- Do you visualize words?
- To spell and read well you need to see still words.
- Fluent readers store whole words in their brains.
- To spell easily you need to be able to do the same.
Most people develop the skill of storing whole words in their brains naturally. But some people don’t – and the confusion leads to literacy challenges. The harder they try, the more confused they are, and the letters may start moving around the page.
If you find spelling and reading easy, try this:
- Do you see words in your imagination?
- Where in your visual field are they? High, low, on the right, on the left? Somewhere in front of your eyes?
- See the word cat. If this is easy, try balloon. If this is still easy, try sophisticated.
If you’re good at spelling and reading, this exercise will be easy. You see the letters and are able to spell the words. This is how it should be. It works in any language at any age.
But if you cannot visualise words like this, you will spell and read with difficulty! And many people are struggling in the same way. If you have dyslexia, the letters are probably moving around the page, having a party! Just imagine stopping them – like the car you imagined stopping for the red traffic light in the previous exercise.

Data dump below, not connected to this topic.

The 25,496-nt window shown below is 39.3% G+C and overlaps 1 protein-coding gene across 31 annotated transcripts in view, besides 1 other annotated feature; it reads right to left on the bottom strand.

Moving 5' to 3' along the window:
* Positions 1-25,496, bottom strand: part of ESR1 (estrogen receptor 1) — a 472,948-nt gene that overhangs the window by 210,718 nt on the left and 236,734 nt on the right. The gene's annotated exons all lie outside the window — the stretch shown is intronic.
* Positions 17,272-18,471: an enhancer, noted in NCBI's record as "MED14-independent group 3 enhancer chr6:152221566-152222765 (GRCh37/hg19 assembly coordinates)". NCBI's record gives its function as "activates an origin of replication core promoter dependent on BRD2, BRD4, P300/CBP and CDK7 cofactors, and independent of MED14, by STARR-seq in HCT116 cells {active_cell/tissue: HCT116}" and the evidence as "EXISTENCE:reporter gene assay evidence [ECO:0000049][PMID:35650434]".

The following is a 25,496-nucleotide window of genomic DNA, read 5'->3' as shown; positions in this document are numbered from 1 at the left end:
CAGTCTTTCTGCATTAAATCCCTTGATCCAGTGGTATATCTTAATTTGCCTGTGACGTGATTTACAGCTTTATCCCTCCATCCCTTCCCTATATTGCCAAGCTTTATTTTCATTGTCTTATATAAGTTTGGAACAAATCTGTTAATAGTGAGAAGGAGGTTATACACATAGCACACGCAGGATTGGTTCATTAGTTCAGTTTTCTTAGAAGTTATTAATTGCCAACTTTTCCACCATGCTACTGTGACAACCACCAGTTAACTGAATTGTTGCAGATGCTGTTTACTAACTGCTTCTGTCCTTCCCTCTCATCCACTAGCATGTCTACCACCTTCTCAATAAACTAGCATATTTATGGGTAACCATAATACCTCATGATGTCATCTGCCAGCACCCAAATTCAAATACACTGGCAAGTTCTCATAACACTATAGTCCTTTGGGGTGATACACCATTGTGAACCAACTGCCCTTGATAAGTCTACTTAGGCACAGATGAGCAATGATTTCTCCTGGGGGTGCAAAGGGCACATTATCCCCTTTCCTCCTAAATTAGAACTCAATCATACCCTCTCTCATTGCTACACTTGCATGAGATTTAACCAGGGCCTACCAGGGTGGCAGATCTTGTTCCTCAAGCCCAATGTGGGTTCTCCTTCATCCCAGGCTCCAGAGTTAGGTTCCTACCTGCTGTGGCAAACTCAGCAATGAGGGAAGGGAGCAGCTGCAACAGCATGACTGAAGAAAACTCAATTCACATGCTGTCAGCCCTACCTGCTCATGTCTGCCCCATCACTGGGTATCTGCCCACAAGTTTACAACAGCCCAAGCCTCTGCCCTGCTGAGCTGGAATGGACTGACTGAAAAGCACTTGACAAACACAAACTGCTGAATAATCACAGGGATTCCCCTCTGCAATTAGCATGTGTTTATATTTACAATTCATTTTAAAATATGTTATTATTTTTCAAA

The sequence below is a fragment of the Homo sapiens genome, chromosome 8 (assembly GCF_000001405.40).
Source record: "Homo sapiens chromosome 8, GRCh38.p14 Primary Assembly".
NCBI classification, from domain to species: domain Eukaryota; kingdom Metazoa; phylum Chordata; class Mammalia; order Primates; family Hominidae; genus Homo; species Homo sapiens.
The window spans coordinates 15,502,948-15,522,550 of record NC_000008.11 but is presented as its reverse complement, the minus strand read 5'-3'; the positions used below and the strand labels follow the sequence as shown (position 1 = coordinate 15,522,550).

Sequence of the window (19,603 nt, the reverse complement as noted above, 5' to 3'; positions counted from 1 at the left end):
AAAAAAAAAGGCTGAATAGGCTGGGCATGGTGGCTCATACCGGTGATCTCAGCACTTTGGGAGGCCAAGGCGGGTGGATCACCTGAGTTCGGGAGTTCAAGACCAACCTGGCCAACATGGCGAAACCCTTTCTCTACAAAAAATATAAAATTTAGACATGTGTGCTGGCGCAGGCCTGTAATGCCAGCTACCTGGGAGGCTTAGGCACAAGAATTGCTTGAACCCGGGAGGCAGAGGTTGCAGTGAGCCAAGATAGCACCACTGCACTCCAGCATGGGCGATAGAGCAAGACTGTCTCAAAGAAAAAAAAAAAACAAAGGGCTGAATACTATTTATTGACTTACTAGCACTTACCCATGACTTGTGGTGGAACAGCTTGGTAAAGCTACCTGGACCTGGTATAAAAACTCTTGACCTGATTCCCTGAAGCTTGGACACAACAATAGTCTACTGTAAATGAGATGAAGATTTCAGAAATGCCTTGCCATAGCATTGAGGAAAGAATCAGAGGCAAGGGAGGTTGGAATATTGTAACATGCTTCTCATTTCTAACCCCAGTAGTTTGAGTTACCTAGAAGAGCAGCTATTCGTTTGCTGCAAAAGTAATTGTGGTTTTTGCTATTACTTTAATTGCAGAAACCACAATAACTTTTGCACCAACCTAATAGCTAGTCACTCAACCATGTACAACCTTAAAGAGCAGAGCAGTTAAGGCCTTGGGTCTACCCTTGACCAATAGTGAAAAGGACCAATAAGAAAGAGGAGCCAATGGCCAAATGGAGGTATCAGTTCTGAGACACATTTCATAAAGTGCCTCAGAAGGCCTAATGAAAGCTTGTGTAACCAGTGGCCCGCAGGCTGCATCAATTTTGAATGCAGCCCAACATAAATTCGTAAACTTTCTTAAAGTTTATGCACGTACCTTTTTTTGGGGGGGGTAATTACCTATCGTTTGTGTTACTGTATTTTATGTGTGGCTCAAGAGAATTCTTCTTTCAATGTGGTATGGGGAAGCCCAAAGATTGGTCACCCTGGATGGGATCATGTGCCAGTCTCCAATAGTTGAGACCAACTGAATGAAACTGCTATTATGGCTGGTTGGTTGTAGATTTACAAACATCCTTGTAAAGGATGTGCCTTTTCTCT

If you have difficulties with literacy, you may have no idea of what the previous paragraph is about. Yet, the skill of visualising words is very easy to teach. It is highly likely that no teacher taught you this at school. Even today teachers at mainstream schools and educational institutions still have no understanding of how people’s brains work. Anyone can apply for a teaching job, but not everyone will study the works of the brain before or after they get the job! However, nowadays the understanding of how our brains work can be taught to anyone at any age, in any language, and in minutes. People who struggle with literacy challenges are immensely visual, but are often stuck in the mode of moving pictures.